Forceps and Vacuum Extractors

The use of forceps or a vacuum extractor can significantly increase your child’s chances of sustaining a brachial plexus injury. To avoid unnecessary injuries, discuss your medical options with a doctor before labor and delivery. Generally speaking, C-Sections, vacuum extractors and forceps are only used when during emergency deliveries. For instance, if the child’s shoulder becomes stuck in the birth canal, a vacuum extractor may be used to safely delivery the child. Discuss these options with your doctor before an emergency actually occurs.

If the mother’s pelvis is usually shaped, forceps and vacuum extractors may not shift the baby’s shoulders to leave the birth canal safely. Depending on the shape of the mother’s pelvis, the child may need to be shifted or rotated to safely leave the birth canal. However, vacuum extractors and forceps may interfere with the natural positioning of the baby. Instead, these instruments may force the baby from the birth canal straight down. If the child’s shoulders are not able to rotate, they may become stuck and damaged during delivery.

Types of Brachial Plexus Injuries

The nerves in the brachial plexus can be damaged in one of three ways: stretch, rupture or avulsion. Stretch injuries – the mildest type of brachial plexus injury – occur when the nerve fibers are shocked but not permanently damaged. The nerves in the brachial plexus are like the branches of a tree – there are three primary trunks that branch off into thinner nerves. When the trunks of the brachial plexus stretch, the child may suffer a condition called neurapraxia.

This is short-term injury identifiable by decreased sensation or muscle movement. Although these injuries should not be taken lightly, they do not usually result in permanent damaged and may heal within several months without medical attention. As the nerves in the brachial plexus become less swollen and irritated, movement and sensation will return.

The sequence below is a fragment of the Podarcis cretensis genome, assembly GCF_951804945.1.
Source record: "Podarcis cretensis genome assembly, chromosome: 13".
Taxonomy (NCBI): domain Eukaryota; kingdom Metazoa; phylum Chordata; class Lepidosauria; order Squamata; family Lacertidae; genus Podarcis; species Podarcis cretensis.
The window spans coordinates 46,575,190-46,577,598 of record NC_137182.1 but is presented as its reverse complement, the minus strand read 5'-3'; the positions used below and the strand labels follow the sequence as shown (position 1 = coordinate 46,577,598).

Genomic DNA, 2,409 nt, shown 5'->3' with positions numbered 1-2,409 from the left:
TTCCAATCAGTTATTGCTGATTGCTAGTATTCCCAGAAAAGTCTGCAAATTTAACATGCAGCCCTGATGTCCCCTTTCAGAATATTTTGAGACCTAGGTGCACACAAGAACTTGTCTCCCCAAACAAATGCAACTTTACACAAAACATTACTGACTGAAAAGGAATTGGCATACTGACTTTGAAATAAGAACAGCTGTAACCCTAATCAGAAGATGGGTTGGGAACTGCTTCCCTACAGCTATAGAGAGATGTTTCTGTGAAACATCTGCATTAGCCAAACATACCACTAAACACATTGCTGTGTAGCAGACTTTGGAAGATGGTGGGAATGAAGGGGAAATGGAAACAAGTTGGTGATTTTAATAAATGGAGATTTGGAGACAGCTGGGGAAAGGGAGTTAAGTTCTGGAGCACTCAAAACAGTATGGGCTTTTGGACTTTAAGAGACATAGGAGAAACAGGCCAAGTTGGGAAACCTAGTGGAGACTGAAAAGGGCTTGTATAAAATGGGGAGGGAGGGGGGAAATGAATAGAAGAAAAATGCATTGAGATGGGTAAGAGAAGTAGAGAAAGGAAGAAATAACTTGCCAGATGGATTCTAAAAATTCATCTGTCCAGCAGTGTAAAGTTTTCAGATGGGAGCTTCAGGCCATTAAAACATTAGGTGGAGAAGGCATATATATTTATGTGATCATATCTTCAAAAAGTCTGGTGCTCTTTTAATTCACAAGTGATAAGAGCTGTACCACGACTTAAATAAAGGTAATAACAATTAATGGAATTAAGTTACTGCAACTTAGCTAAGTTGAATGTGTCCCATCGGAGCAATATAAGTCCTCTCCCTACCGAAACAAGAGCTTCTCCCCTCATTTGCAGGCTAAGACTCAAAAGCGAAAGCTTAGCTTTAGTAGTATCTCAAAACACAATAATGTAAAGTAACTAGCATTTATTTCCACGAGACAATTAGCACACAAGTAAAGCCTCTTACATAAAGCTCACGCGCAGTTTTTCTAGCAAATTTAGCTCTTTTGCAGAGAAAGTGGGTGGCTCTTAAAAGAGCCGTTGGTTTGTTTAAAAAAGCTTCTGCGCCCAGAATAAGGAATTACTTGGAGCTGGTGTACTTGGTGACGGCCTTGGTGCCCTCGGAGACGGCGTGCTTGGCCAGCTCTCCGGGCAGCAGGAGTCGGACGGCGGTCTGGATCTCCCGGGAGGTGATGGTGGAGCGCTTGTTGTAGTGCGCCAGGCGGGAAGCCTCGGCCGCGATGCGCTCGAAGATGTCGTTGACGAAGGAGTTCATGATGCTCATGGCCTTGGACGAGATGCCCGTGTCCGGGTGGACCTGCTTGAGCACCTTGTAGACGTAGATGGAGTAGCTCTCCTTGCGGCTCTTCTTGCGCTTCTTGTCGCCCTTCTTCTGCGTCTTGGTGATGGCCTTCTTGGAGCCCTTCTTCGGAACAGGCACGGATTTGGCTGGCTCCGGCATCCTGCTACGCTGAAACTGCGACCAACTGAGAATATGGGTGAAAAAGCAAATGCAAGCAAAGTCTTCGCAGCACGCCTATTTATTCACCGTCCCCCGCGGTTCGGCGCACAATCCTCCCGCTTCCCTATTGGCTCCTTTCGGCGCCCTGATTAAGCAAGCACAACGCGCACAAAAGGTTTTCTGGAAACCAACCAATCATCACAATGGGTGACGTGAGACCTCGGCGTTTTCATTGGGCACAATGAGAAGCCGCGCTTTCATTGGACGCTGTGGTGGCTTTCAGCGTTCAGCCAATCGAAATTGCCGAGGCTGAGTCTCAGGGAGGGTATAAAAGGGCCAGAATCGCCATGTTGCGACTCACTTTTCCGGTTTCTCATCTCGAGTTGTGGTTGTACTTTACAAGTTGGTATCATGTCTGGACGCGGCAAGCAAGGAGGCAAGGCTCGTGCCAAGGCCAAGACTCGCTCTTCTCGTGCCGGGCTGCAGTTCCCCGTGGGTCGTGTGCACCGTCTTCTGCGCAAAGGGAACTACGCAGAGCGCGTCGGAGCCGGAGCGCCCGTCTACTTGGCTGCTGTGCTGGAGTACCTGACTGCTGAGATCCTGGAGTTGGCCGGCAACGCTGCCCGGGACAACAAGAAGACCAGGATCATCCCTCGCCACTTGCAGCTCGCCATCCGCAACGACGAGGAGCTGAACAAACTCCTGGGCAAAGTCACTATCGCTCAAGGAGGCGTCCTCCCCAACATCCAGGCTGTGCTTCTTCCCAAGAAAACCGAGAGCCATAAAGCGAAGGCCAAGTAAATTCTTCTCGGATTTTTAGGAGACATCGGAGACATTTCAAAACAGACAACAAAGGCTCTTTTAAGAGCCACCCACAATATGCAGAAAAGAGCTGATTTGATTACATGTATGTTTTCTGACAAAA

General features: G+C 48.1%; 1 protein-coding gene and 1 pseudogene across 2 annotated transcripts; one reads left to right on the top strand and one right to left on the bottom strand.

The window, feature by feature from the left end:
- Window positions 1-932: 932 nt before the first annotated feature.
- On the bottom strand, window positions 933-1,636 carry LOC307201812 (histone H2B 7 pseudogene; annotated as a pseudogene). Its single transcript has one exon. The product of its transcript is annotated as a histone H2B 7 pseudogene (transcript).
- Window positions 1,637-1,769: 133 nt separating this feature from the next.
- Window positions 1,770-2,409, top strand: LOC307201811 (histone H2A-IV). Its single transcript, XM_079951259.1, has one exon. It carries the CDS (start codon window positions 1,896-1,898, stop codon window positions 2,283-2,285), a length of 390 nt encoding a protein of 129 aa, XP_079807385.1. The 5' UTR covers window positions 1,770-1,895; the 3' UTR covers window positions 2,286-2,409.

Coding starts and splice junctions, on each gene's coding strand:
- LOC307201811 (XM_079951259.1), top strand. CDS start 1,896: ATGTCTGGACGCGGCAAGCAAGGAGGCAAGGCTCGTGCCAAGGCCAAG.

Rupture injuries occur when the nerve fibers stretch and break. Partial rupture injuries occur when the nerve fibers break but the nerve sheath remains unbroken. Complete rupture injuries occur when the nerves break and not connecting tissue remains between the halves. Partial rupture injuries may attempt to heal, but usually develop scar tissue.

Complete ruptures may attempt to heal but will probably result in condition called neuroma. Neuroma occurs when the scar tissue attempts to reestablish communication with the damaged nerve. This type of injury cannot heal without medical attention and may require surgery to repair. Many times, complete recovery is impossible. However, surgical procedures may be able to repair some sensation and movement in the damaged limb.

Let Our NYC Birth Injury Attorneys Help You

If your child has suffered an avoidable brachial plexus injury, the New York City birth injury attorneys from Hecht Kleeger & Damashek, P.C., want to hear from you. At the firm, we believe that careless and negligent medical professionals should be held responsible for their actions – your child should never suffer because a doctor failed in his duty to protect your well-being and the health of your child. As New York City injury attorneys, we are passionate about helping people and giving our clients the best legal representation we can offer. Our attorneys have accumulated more than 75 years of legal experience – let us put it to work for you.

If you suspect that your child’s brachial plexus injury was caused by doctoral negligence, you need a birth injury lawyer in New York City. During an injury claim, you must be able to demonstrate that another individual was negligent and that their actions resulted in your child’s injury. A New York City personal lawyer from our firm can help you establish liability in your birth injury case so that you can get the financial compensation you need and deserve. Contact us today to see what the legal team at Hecht Kleeger & Damashek, P.C., can do for your family.